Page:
Down to 1.9 for Q4, after being very close for Q1, Q2 and Q3:
By Nina Adam
Nov 2 (WSJ) — Germany’s VDMA engineering federation said Monday that its “plant and machinery makers are battling against global markets’ adversities.” German mechanical engineering orders slumped 13% year-over-year in September, hit by a 18% drop in foreign demand. Foreign orders from outside the eurozone were down 7% in the nine months through September from the same period a year earlier. “Companies are feeling the pinch from turbulences in China, which are also affecting other key developing markets,” said Olaf Wortmann, an economist at VDMA, which represents more than 3,000 midsize companies.
Still depressed but a hopeful forecast, though not long ago 2.8% year over year growth would have been considered low:
Redbook’s same-store sales tally has been climbing, up 4 tenths in the October 31 to a year-on-year plus 1.9 percent. But the report’s commentary is mixed, saying some retailers benefited from Halloween shopping though it said the fact that Halloween fell on Saturday actually kept shoppers out of stores on Halloween itself. The report’s month-to-month reading shows no meaningful change against September. But the report’s outlook for the key shopping month of November is very strong, forecasting 2.8 percent year-on-year same-store sales growth for the month.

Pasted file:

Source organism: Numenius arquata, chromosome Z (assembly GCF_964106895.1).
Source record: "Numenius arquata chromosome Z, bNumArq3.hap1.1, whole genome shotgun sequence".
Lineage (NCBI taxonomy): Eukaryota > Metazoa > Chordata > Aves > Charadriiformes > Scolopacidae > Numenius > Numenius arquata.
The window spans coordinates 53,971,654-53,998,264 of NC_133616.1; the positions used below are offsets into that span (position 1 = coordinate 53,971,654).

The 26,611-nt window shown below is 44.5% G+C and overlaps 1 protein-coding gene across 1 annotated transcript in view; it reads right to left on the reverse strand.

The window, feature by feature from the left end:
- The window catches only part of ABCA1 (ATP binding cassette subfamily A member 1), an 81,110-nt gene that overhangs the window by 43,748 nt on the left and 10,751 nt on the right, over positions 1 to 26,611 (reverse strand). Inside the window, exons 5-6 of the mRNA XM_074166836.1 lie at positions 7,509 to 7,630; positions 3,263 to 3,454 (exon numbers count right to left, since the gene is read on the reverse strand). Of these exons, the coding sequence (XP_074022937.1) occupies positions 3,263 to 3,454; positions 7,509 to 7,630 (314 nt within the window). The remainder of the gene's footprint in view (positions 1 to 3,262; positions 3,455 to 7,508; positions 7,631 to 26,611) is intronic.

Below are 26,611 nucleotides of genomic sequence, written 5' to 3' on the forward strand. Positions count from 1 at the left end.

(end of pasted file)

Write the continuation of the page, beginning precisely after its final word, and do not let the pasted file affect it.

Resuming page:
Bad, worse then expected, and prior month revised lower as well:
New orders for the export-hit factory sector fell 1.0 percent in September for the 11th decline in 14 months. Orders for durable goods, initially posted in last week’s advance report, are unrevised at minus 1.2 percent, held down in part by a downswing in civilian aircraft but nevertheless showing wide weakness. Orders for non-durable goods, pulled down by weakness for petroleum and coal products, fell 0.8 percent to extend a run of sizable declines going back to July. The factory sector has been struggling with weakness in the energy sector and especially weak foreign demand that for U.S. goods has been made weaker by the strength in the dollar.